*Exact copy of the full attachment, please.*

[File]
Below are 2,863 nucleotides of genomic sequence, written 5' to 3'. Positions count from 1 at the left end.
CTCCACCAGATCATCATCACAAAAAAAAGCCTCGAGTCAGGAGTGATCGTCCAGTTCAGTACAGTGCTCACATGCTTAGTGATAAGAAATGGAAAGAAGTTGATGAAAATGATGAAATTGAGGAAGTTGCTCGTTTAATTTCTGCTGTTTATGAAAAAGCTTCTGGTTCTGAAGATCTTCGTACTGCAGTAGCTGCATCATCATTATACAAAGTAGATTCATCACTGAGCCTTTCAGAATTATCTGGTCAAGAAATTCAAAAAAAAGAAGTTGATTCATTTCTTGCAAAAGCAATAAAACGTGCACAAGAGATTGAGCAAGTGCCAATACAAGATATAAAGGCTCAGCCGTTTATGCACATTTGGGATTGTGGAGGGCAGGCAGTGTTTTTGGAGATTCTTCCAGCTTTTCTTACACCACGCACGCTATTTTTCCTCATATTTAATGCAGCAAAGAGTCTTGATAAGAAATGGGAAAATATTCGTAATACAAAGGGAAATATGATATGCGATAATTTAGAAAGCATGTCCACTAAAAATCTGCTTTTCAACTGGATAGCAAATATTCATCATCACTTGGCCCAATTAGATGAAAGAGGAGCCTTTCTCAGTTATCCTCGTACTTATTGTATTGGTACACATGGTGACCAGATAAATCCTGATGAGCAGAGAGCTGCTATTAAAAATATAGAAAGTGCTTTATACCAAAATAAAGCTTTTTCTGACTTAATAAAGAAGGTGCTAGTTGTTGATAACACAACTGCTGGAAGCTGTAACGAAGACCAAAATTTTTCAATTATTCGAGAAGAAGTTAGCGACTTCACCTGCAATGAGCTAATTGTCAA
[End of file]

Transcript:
Below are 2,863 nucleotides of genomic sequence, written 5' to 3'. Positions count from 1 at the left end.
CTCCACCAGATCATCATCACAAAAAAAAGCCTCGAGTCAGGAGTGATCGTCCAGTTCAGTACAGTGCTCACATGCTTAGTGATAAGAAATGGAAAGAAGTTGATGAAAATGATGAAATTGAGGAAGTTGCTCGTTTAATTTCTGCTGTTTATGAAAAAGCTTCTGGTTCTGAAGATCTTCGTACTGCAGTAGCTGCATCATCATTATACAAAGTAGATTCATCACTGAGCCTTTCAGAATTATCTGGTCAAGAAATTCAAAAAAAAGAAGTTGATTCATTTCTTGCAAAAGCAATAAAACGTGCACAAGAGATTGAGCAAGTGCCAATACAAGATATAAAGGCTCAGCCGTTTATGCACATTTGGGATTGTGGAGGGCAGGCAGTGTTTTTGGAGATTCTTCCAGCTTTTCTTACACCACGCACGCTATTTTTCCTCATATTTAATGCAGCAAAGAGTCTTGATAAGAAATGGGAAAATATTCGTAATACAAAGGGAAATATGATATGCGATAATTTAGAAAGCATGTCCACTAAAAATCTGCTTTTCAACTGGATAGCAAATATTCATCATCACTTGGCCCAATTAGATGAAAGAGGAGCCTTTCTCAGTTATCCTCGTACTTATTGTATTGGTACACATGGTGACCAGATAAATCCTGATGAGCAGAGAGCTGCTATTAAAAATATAGAAAGTGCTTTATACCAAAATAAAGCTTTTTCTGACTTAATAAAGAAGGTGCTAGTTGTTGATAACACAACTGCTGGAAGCTGTAACGAAGACCAAAATTTTTCAATTATTCGAGAAGAAGTTAGCGACTTCACCTGCAATGAGCTAATTGTCAA